THE MEDIA ARTS CULTURE BY DESIGN
THE MEDIA ARTS CULTURE BY DESIGN SMAD 301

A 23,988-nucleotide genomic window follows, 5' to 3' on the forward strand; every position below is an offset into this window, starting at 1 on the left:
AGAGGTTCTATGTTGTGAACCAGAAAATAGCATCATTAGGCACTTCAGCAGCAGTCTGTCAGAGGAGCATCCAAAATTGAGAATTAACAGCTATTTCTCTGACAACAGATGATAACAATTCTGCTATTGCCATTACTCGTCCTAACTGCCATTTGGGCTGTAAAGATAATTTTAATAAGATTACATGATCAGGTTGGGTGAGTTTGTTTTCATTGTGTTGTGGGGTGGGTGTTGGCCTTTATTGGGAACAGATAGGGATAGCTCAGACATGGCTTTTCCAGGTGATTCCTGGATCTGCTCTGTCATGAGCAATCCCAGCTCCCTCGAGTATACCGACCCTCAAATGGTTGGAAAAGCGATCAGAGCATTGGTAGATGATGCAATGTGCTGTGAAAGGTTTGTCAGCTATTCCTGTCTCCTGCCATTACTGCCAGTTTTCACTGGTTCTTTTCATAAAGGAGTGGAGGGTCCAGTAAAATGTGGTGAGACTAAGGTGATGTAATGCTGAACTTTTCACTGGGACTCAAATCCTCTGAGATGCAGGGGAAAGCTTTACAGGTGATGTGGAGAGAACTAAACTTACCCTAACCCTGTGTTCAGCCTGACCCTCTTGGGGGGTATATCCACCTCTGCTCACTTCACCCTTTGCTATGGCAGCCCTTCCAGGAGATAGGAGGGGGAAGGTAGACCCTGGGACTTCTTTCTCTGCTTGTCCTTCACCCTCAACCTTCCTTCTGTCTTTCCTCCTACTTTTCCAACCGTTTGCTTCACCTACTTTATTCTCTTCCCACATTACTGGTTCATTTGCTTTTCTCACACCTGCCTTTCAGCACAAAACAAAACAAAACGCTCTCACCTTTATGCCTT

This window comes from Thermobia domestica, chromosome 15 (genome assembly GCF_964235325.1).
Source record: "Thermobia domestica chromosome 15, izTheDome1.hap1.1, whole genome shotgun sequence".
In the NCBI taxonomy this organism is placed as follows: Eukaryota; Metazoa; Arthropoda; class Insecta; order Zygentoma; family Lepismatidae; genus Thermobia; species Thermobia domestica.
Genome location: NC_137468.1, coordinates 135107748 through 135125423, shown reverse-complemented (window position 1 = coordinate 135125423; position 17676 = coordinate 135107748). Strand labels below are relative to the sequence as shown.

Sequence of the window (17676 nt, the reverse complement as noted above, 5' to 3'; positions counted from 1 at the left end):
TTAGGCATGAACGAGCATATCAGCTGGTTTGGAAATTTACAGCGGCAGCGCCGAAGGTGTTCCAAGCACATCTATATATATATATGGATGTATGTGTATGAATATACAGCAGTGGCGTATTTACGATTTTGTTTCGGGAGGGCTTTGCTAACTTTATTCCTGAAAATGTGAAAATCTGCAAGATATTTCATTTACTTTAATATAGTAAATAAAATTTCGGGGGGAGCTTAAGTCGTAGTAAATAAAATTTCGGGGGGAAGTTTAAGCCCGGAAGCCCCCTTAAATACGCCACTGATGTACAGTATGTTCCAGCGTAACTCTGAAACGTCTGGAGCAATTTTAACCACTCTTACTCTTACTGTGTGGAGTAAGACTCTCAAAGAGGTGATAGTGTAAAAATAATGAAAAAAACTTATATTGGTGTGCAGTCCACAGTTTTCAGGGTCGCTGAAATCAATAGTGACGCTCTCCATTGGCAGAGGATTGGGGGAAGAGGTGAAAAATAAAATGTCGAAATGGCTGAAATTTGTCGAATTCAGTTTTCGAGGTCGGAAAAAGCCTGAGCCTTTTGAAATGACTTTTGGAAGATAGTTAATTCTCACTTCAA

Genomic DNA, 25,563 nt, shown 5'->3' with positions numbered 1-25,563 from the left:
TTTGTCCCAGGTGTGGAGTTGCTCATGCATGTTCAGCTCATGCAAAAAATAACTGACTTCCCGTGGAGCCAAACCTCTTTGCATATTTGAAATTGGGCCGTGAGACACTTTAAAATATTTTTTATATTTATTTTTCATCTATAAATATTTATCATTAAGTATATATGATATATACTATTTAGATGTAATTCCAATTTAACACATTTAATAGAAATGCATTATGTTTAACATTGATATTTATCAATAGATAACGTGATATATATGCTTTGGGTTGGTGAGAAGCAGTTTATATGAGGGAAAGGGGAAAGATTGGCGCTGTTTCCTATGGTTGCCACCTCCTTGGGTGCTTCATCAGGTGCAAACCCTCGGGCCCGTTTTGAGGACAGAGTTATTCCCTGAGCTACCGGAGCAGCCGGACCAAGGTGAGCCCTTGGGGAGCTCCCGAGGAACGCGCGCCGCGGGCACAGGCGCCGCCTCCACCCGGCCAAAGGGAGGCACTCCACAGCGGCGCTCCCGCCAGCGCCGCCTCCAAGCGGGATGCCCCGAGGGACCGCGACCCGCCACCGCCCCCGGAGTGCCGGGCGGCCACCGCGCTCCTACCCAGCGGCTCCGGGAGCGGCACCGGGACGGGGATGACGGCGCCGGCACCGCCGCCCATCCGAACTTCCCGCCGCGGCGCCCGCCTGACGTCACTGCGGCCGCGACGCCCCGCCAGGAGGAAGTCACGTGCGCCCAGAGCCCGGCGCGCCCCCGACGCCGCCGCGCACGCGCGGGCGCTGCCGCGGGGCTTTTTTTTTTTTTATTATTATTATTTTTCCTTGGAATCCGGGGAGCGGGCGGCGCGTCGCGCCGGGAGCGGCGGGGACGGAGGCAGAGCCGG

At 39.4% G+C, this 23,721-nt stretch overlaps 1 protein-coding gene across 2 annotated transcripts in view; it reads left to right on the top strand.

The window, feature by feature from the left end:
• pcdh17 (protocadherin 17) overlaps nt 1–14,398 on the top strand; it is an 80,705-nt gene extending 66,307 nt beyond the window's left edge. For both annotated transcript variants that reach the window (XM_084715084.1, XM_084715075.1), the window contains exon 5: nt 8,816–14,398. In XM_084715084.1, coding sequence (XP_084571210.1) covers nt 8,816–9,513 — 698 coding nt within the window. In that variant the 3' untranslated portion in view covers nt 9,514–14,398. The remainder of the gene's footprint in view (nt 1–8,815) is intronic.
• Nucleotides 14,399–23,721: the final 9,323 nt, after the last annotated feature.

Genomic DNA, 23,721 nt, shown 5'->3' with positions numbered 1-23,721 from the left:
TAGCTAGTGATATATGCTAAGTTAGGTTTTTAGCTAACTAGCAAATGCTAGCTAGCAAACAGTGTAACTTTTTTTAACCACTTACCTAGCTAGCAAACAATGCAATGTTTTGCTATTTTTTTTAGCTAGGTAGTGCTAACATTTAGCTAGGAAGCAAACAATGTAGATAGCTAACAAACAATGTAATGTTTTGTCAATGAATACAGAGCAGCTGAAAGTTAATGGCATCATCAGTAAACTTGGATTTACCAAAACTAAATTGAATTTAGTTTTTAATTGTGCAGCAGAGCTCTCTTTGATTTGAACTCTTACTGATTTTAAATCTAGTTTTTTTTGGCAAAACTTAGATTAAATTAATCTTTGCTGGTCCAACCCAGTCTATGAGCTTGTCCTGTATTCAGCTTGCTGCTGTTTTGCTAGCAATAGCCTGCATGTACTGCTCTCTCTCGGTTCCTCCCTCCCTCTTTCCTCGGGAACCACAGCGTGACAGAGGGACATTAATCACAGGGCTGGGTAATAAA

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SMAD 301 Online Readings Week 2 Baran amp Davis quotThe Commodification of Culture the 20Muji39171w3 quot 1 the study ofwhat happens when culture is mass produced and distributed in direct competition with locally based cultures 0 media are industries specializing in the production and distribution of cultural commodities 0 they have grown at the expense of small local producers o the consequences are disruptive to people s lives elites have began to develop subversive forms of mass culture that can function as very subtle but effective ideologies 0 leads people to misinterpreting their experiences and then acting against their own self interests 0 the elite take bits of folk culture and weave them together to create attractive mass culture content and then market the result as a substitute for everyday forms of folk culture I the quotselling out of hiphop and rap artists 0 Musical sweatshop in which songwriters were ill paid and overworked while sheet music and recording company entrepreneurs reaped huge profits 0 Provided the model that was later emulated by other US media industries 0 Authors of popular music took melodies from folk music and transformed them into short attractive songs easily marketed to mass audiences Consequences oflifting bits of the culture of everyday life out of their context I a Leaving out minorities emphasizing larger segments of the population where there no poor people working women or ethnic groups in the U S in 19657 involves J those elements of culture that have a Features are added that are known to appeal to large audience segments sex and violence The marketing of cultural commodit merely a marketing device and pollution results hen we carelessly dispose of this packaging the pro 4 The elites who 7 t operate the cultural industries generally are of their work i rll a Ignorance partly based on their alienation from consumers i Live in Hollywood or NYC not in typical neighborhoods Ignorance partly maintained through strategic avoidance or denial of evidence about consequences c Media industries have developed formal mechanisms for rationalizing their impact and explaining away consequences i Supporting empirical social research and the limitedeffects findings that it produces ii Professionalization can have some positive benefits but can also be used to justify routine production practices while they reject potentially useful innovations i 39 i 5 some disruptions are obviously linked to onsumption of especially deleterious content but other forms of 39 subtle and occur over long periods 9 3 m 1 S Squot O 3 a 1 a lt a promotlonal messages attended to and acted on by people who often have little interest in and no real need for the advertised products or services fits older Marxist notions ofideology attempts to stimulate and reinforce consumption even if consumption might be detrimental to the longterm health ofindividuals O OO Gioia quotThe Impoverishment of American Culture Modern Americans can name athletes and celebrities more so than poets artists or scientists Americans may not have been smarter 50 years ago but American culture was and the mass media placed a greater emphasis on presenting a broad range of human achievement lmost ever thin in our national culture even the news has lw N albumin miremrgum m M Adult life begins in a child s imagination and we ve relinquished that imagination to Our education system is the only one social force in America that is potentially large and strong enough to counterbalance this commercialization of cultural values Today a child s access to arts education is largely a function of his or her parents income The purpose of art education is not to produce more artists though it is a byproduct it is to create complete human beings capable ofleading successful and productive lives in a free society Kolker quotFilm as Cultural Practice film is a part ofindustrial production the making of films follows principles of mass production and is now one of the largest commercial endeavors in LA beating out the military as the city s industrial base film is too often condemned as being exploitative commercial and stupid fear that cultural standards are being lowered by popular culture and mass media causes distrust which is followed by condemnation but we still watch movies and TV and music so distrust then turns to cynicism we need to start with a definition of culture and then an examination of popular culture to discover ways to fight cynicism with the understanding of unexpected complexity culture can be understood as the text of our lives the ultimately coherent pattern of beliefs acts responses and artifacts that we produce and comprehend every day 0 coherence system and order are the highlights ofwhat constitutes a text gt anything with known boundaries that produces meaning even self contradictory meaning even meaning that keeps shifting 0 culture is not nature it is made by people in history for conscious or even unconscious reasons the product of all they think and do 0 reading as a critical act is applicable to all meaningmaking entities or texts our culture defines as culture those serious works made by independent imaginations that are complex and acceptable only to the few who have want or like quotculturequot culture segments and segregates itself the culture s culture vs pop culture vs all the subcultures in between 0 o cons1sted of some of the most important leftwing thinkers of the 20th century got closed down by the Nazis in 1933 and many members came to America where they taught and pursued their work studied film and mass media and attempted to describe a cultural mood one that would lead to the cultural and political catastrophe of Nazism by looking at the films the German culture had produced and the conclusions about mass culture were either very negative or ambivalent instead ofa web ofinterrelated texts in which the listener or viewer is part of a complex structure of commerciall roduced and distributed media the O O 0 means of communication fashioning information entertainment and outright propaganda in such a palatable way that its audience could not did not want to resist Tended to look down upon popular culture from an elitist perspective and the perspective was popularized in the 50 s due to a heightened paranoia about being subverted and infiltrated during the Cold War along with a general concern over what some perceived as a decay of the culture and a rise in adolescent misbehavior O 0 Critics of the media misinterpreted the Frankfurt school s idea ofa topdown control ofmedia and the population and instead argued that the media were elitist and left wing Rather than controlling the belief system of the people the media subverted it destroying their values and it led to the redbaiting witch hunts in Hollywood and the blacklisting of film and media people during the McCarthy period The social and cultural complexities of mass media were not as important to 50 s critics as the ronouncements of decay and corruption L 39 lil categorized 50 s culture into three parts began to introduce an 1 e the complex resonant art for the elite 2 popular culture produced for mass consumptlon a quotbad in a new way it doesn t even have the theoretical possibility of being good 3 i something in between not high not low but peculiarly middle class a Reproduces the bad in a better light quotit pretends to respect the standards of High Culture while in fact it waters them down and vulgarizes them b Gives the impression of seriousness while reproducing the same banalities of masscult c Films made from 18th and 19th century novels or recent best sellers might be considered current examples of midcult mm m s quotThe Work of Art in the Age of Mechanical Reproduction o Helped form the basis of a nonjudgmental appropriately political speculative and complex meditation on popular art and its relation to the larger matrix of cultural practice 0 The difference between the old art of the elite classes and the new popular art of the masses is that popular or mass art is readily available outside the usual highculture sites of museums and libraries The image is not a unique oneofakind event kept in one place and viewed with awe and reverence The image is now infinitely reproducible and available it has lost its a Aura the uniqueness of a work of traditional high art Thought about the growth ofpopular culture as something to be understood not as an oppressive reality but as a one I Everyone could come into contact with works of the imagination and everyone would be free to make of the auraless work what she could I Could lead to a greater intimacy with the work the ritual and awe that surround the creation and reception of original genius might be replaced by the intimate interpretation of each viewer quotThe progressive reaction is characterized by the direct intimate fusion ofvisual and emotional enjoyment with the orientation of the expert Cultural studies is less a movement than a loose affiliation ofintellectual agreements about how to think of culture and its productions O OO o Started by the Germans in the 20s and 30s coalescing around Benjamin s essay develo ed b the Br sh cultural theorist Ra mond Williams name by the 2b IN V n m m Individuals as well as small and large groups determined by their economic and social classes make up subcultures who negotiate meanings with popular teth much like readers of high cultural products to l IEI implies a relationship between the work of a popular culture and the consumer with the latter taking what she wants from a song a TV show or a movie and possibly not taking it all seriously Not all the negotiations unpacking of codes and rereadings of cultural texts are for the good Cultural studies first seeks to describe and analyze and broaden lm I m J ITquot 0 This is a very complex point because it places us between common sense careful analysis and wholesale dismissal It is the style of the postmodern where hierarchies definitions and separations are broken down and the quickly seen is substituted for the deeply understood 0 Images of the poor the hurt and the starving appear indiscriminately on the news call upon our emotions and as rapidly disappear again When images disa u ear so does sympathy I ll the interpenetration ofvarious texts one within the other keeps reminding us how wise we are to the popular culture we ve grown up with Kolker quotImage and Reality Natural Born Killers Oliver Stone 0 Plays with the ways that the real and the illusory break down each other s boundaries and seep into one another 0 scene where Mickey is captured and the u olice beat him alludes to the infamous videotape of the beating of If by the LA police in 1991 I In trial defense lawyers used the tape as evidence against the persecution and convinced the jury that Rodney was simply an offender violently resisting arrest and that the police were simply part of an quotescalation of force by showing the tape in slow motion backwards and forwards frame by frame overanalyzing the film until the jury believed it Many found the film too violent They were unwilling to decipher the compleX visual structure of the film and understand what that structure was trying to say that images ofviolence are manufactured to play upon our desire to see and enjoy violence at a safe distance the took the images too literally and were repelled The Dark Blue Ron Shelton actually i h 39 with no irony intended o the images become part ofa plot line reality is turned into fiction fiction is made to take the place of reality Representation and the thing represented begin to dissolve into each other The Matrix Wachowski brothers movies themes a conscious playing with illusion versus reality becomes part of the weave of the worlds I 0 1 l by indicating that the false can appear more real than reality and that what we think is reality isn t and must be destroyed before it destroys us A thing seen directly or through a visual representation brings us closer to some actual reality Things that are seen appear to be and even feel as if they are unmediated they seem to be conveyed directly to us not conveyed indirectly However an image is not the thing itself it is a representation ofa mediated transmission We choose how close to reality which is itself something built upon complex often unconscious but always learned agreements we have made with our culture an image might be 3m V the love oflooking 0 Slightly more benign than 7 1 the act oflooking at a person who is unaware of our look but it is stlll erotically charged The emotions we attach to an image or to the images that make up a film can be simply set in motion by the images themselves and we can ignore the origin as well as the formal ro u erties o n wmn what is chosen to be in the shot and how these elements are arran ed in the frame 0 m the placement of the shot in relationship to others Footage eXists not merely because there was someone there to ta u e it but because control over the natural P v DU the illusion of depth on a twod1menslonal surface based on mathematical principles of linear convergence the way lines can be drawn so they appear to vanish at a single point in space 0 People have theorized that perspective was invented for ideological and cultural reasons because it allowed the wealthy patrons who sponsored artists to be given a privile ed lace in viewing the canvas Perspective allowed the viewer a H that was made for his gaze In the neoclassical period late 17th to mid18th centuries in Europe interpretation and ins u iration were subordinated to ll and to the capturing of the image to it proclaiming that nature could be taken and owned whole by the imagination We want our images to be 39 11 to seem to relate some kind of story that we understand to allow us to look through them to the meanings they seem to convey They eXist to transmit the real world to our eyes and to trigger emotional response Images in the cause of economics and politics is different from the image in the cause of art only in its purpose The particular designs ofjournalism and advertising photography are narrow and focused wanting the viewer to buy into something an attitude idea commodity or ideology o This f h h does not rimarily imitate reveal or show Rather It exploits fully the one abiding reality of representation and mediation a call for some kind of response from the viewer 0 Something does indeed come between the thing itself and the image I In the case of the work of art that quotsomethingquot is a form and structure that ask of us an emotional and intellectual response meant to help us understand the artist and the way she understands the world In the case of the journalistic advertising or political image that something is a form and structure that ask us to agree to the general values of our culture and the various commodities it creates to form an opinion to spend money or cast a vote In the case ofmovies form and structure ask us to respond to many of these same requests simultaneously The 39 the effect of being transported before nature s wildness and in front of representations of that wildness in painting and poetry Week 3 Garfield quotThe Numbing Effect Images that Flicker and Fade 11 year old Carlie Brucia was taken away by a tattood man and it was caught on a 39 ta e The image was played and replayed on every news channel at some point the stomach stops twisting and desensitization sets in the I when a journalistic image ceases to tell a story but becomes a for a story denuding it both ofits actual news significance and of its inherent drama a commodity has its value set by the marketplace and today s marketplace has determined the value of all sensational clips to be approximately equal with an accelerated depreciation schedule that would be the envy of accountants everywhere Grossberg et al quotThe Interpretation of Meaning inter retation how u eo u le arrive at an understanding ofa teXt If i n I In maximize the likelihood that the receiver receives the exact same message meaning as the sender sends 0 communication is assumed to function in such a way that the two ends of the u rocess of communication and its success or failure r u n W uestions must be answered before someone decides what a teXt means 3 H 1 i a The signs and the codes are themselves located in and cannot be separated from a compleX set of relations to the artist or author to the audience to other texts and the history ofpopular culture to knowledge to other forms ofbehavior to the media to different audiences and their various structures of taste b There is no single text that can be isolated for the sake of analysis c Every text is an a the meaning does not exist outside of the codes the relations of difference which the text produces to which the text is articulated and in which the text itself is located d There is a radically nature ofmedia messages every text is potentially a number of d1fferent texts each with its own set of u ossible meanins Liijh will i391 n E quotrules for living or implicit instructions on how to do something ii More commonly one looks for some meaning that is not obvious to everyonebelow the surface in many cases the deeper meaning of the text is identified with questions about social organization of reality a Sometimes when we have already decided what a text s meaning is we might be more interested in understanding how the text produces the particular meaning we assume it has techniques ofinterpretation 0 even if the text cannot be said to have a single definitive meaning the text does offer us certain organizations and structures ofmeaning that can be identified 0 the signifiers of the text their organization by and into particular codes the intertextual relations of this text with other texts and the questions and methods we bring to analyzing the text all limit or constrain our interpretations o technique 1 focus on the themes that are most obvious in the text 0 technique 2 look at the symbols that organize and give shape to the text itself semiotics o chains ofmeaning are established this red white and blue cloth means the US ag which means the country itself which means patriotism and these chains become codes 1 describes a text s organization and how its signs are connected in time or space I changing the syntagmatic organization ofa narrative or a photograph can seriously alter the ways in which meanings are produced This is next to that gt Is this next to that 3 describes the potential substitutions that one can make without changing the syntagmatic relationship watching a story in which a boy is bitten by a dog one can imagine substituting a wolf or a cat for the dog and the story would remain the same but one could not substitute the dog for an elephant or a train in a photograph ofa current president next to a portrait ofAbe Lincoln George Washington could easily be substituted but not Richard Nixon the communication test simply asks etc and such codes create structures of meaning by establishing equivalencies between the terms of different binary oppositions I will not read any more of this bullshit Week 4 Williams Here I Am Taking My Own Picture the digital selfportraiture is an extension ofbehavior typical of the young like trying on different identities which earlier generations might have expressed throuh clothin and hairstyles 39 the idea that adolescents think people are more interested in them than they actually are that people are always looking at them and taking note ofwhat they are doing even ifit is just walking across the school cafeteria Sturken amp Cartwright quotSpectatorshipquot not only is the spectator s gaze constituted through a relationship between the subject who looks and other people institutions places and objects in the world but also the objects we contemplate may be described as the source of the look in the gaze the concepts of gaze and spectatorship provide a set of terms and methods through which to consider some aspects oflooking practices that the concept of the viewer does not reall allow us to consider in de th activity engaged in by someone who forms internal mental representations that stand for a passive image ob39ect quotout there rather than theories of reception in which methods are used to understand how actual viewers respond to a cultural text instead we consider the ways that an image or visual text invites certain responses from a particular category ofviewer the use of these concepts typically signals to the reader that the author does not take the concept of the individual or the person as a given TM All loft nu not just spoken language but the broader variety of institutions and practices through which meaning is produced im a process ofinterruption through which an individual viewer comes to recognize himself or herselfas among the class or group of subjects for whom the image s message seems to be intended it s about situating the viewer in a field of meaning production organized around looking practices that involves recognition of oneself as a member of that world ofmeaning The gaze helps to establish relationships ofpower the act oflooking is commonly regarded as awarding more power to the person who is looking than to the person who is the object ofthe look The photograph is a central tool in establishing difference 0 We believe we know what culture is because we can identify its opposite nature thus difference is essential to its meaning Categories of difference are themselves overlapping and not mutually exclusive 0 Femininenot masculine but in reality people can be understood to have aspects ofboth One of the primary oppositions that is reiterated today is that ofthe differences between western and eastern cultures 0 Occidental vs oriental orientalism describes the tendencies ofwesterners who have fetishized mythologized and feared the cultures lands and peoples ofasia and the middle east and creates a binary opposition between the west the occident and the east the orient Gender and the gaze 0 Until recently most collectors of art were men In a typical depiction of a female nude a woman is posed so that her body is on display for the viewer s easy appreciation women are posed as objects of an active or quotmalequot gaze and returning looks are more often downcase indirect or otherwise coded as passive 0 Mirrors were used in paintings to offer another view in the image but it was also a code for femininity while she is on display for the presumed male spectator the mirror establishes her gaze as narcissistic 0 Ralph Lauren ad female model gazing outward at the spectator and away from the man who is embracing her The man is a mere prop and the woman s connection is with the viewer who meets her look Rear Window is explicitly about gendered looking 0 Protagonist Ieffries is a photographer who has a broken leg and is confined to a wheelchair and he spends much time in front ofa window watching the windows of his neighbors in the building across the street 0 Has been read by film theorists as a metaphor for the act of film viewing itself with Ieffries standing in for the cinematic audience his gaze is voyeuristic in that he freely looks at but is not seen by the objects of his gaze 0 One can reread the interplay of gazes and power in RW differently it can be defined by an ambivalence about femininity in which women who know too much threaten patriarchal structures Ieffries gains power by looking but he is emasculated by his confined state and must rely on the eyes and legs ofa woman to gain access to knowledge